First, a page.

Welcome to Leuchtturm.co.uk

Leuchtturm (pronounced like: 'Loish-torm' and literally meaning 'Light tower') is the German word for Lighthouse. They were originally called 'Pharos' in ancient Greek, after the island of the same name upon which the Lighthouse of Alexandria stood, which was built in about 280BC. Early lighthouses remained the tallest man-made structures in the world for many centuries. Interestingly, many European languages still have a derivative of the word 'Pharos' as their modern word for Lighthouse.

Just after the Roman conquest of Britain, 2 lighthouses were built at Dover including this one, which stands at Dover castle:

Picture: Chris McKenna.

This more modern lighthouse stands at the gateway to the Mediterranean at the southern tip of Gibraltar:

Picture: Midshipman Michael Theberge, National Oceanic & Atmospheric Adminstration, USA.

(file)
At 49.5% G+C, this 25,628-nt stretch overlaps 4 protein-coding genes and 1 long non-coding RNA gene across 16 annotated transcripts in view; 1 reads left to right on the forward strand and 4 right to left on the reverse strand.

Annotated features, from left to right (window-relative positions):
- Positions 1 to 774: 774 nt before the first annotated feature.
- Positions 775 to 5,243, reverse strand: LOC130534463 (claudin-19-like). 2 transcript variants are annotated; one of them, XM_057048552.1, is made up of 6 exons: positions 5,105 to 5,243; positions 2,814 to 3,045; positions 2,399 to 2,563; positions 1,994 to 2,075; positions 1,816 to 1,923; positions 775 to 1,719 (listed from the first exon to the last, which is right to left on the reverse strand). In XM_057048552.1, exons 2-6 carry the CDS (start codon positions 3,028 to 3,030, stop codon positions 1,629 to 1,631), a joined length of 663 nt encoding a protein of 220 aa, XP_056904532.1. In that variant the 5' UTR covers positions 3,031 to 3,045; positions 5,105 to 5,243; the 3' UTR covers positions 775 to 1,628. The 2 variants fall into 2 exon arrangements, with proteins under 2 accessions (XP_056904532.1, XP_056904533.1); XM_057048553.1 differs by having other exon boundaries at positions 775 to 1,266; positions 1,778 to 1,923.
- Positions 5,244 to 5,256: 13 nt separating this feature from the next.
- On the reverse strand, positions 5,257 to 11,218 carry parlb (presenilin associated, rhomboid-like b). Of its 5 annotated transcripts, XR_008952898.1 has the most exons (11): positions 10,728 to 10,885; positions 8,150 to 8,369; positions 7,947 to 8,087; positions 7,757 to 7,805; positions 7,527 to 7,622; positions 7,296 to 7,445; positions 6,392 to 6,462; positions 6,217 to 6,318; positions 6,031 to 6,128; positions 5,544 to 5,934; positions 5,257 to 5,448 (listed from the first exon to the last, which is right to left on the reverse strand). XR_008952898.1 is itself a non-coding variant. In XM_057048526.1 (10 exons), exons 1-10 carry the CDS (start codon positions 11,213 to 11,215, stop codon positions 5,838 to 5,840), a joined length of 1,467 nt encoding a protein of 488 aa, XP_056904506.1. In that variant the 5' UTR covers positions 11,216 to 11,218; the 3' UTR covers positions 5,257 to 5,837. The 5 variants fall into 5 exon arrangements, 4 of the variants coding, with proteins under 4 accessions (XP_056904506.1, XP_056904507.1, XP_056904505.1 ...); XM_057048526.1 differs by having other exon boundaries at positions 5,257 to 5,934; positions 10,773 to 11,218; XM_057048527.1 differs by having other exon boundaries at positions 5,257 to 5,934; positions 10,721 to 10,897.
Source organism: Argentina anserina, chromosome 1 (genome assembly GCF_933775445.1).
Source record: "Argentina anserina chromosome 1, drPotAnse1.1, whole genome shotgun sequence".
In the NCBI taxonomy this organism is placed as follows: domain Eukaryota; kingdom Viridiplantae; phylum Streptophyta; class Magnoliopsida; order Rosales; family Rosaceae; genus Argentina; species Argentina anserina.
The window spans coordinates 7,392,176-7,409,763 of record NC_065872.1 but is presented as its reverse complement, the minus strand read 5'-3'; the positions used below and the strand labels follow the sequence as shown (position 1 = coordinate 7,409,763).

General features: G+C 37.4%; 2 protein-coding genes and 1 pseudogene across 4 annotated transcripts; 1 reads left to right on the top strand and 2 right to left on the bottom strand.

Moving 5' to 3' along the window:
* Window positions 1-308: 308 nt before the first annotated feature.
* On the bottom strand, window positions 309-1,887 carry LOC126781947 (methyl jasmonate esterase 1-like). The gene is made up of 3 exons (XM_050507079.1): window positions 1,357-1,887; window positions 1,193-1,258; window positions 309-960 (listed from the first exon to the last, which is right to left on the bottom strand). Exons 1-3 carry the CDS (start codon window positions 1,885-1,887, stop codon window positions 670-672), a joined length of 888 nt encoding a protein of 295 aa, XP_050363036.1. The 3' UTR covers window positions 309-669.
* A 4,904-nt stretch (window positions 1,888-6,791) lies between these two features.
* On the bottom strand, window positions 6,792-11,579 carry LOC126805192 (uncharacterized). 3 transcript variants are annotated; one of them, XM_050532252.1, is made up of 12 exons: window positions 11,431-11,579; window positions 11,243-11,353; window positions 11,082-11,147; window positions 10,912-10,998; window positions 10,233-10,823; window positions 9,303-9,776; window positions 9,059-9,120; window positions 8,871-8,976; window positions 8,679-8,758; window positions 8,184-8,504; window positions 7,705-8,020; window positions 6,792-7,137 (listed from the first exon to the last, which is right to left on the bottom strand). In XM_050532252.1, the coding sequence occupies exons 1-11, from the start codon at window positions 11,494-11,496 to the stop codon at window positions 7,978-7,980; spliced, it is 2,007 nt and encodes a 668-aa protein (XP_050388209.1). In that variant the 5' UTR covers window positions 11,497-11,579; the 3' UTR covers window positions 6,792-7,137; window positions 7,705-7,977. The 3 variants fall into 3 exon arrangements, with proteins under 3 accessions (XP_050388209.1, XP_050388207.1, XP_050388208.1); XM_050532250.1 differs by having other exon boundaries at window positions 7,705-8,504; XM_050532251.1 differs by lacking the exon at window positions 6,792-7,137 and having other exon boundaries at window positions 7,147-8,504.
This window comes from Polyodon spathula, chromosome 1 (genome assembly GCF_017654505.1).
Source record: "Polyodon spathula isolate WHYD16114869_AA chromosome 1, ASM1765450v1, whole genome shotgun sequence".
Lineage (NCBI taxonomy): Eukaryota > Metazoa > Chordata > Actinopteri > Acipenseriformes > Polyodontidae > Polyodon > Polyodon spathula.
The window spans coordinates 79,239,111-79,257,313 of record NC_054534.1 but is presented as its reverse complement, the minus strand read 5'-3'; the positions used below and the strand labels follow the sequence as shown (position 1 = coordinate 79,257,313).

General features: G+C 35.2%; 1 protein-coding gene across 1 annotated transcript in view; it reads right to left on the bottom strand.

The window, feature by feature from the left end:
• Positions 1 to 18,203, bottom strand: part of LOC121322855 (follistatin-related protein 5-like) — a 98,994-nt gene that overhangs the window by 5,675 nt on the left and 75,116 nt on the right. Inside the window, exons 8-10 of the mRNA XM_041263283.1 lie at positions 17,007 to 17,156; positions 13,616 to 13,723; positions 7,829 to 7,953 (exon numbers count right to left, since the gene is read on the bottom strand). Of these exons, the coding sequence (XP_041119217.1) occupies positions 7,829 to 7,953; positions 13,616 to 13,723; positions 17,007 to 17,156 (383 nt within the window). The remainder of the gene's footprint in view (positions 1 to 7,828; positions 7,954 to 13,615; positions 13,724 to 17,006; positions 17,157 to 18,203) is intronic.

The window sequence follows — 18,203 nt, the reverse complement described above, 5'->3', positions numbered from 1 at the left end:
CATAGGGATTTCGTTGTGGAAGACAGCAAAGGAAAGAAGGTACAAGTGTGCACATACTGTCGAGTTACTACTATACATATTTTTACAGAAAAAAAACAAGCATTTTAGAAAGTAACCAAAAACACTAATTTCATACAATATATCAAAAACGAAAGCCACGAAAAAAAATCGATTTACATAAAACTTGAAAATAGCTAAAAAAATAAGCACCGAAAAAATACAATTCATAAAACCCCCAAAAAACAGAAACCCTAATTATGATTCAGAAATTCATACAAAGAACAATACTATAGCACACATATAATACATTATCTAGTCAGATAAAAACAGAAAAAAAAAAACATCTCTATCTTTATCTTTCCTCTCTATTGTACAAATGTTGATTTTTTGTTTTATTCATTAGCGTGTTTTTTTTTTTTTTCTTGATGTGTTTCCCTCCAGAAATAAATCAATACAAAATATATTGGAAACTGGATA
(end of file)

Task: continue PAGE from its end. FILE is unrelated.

A lighthouse in a village setting. Almost as if someone meant to build a windmill and then changed their mind at the top! This is the lighthouse at Southwold in Suffolk, England:

Picture: Steve McCarthy. A bigger version opens if clicked upon.

Dwarfed by the massive cliffs, this is an aerial photograph of the lighthouse at Beachy Head in East Sussex, England. It's probably the last thing that many suicidal people will see:

Picture: Steve McCarthy.

Longships Islets off the coast of Lands end (England). An absolutely essential place for a lighthouse, the worlds' first with a helipad:

Picture: Steve McCarthy. A bigger version opens if clicked upon.

If you have an interesting Lighthouse picture, please email it to me at info@leuchtturm.co.uk.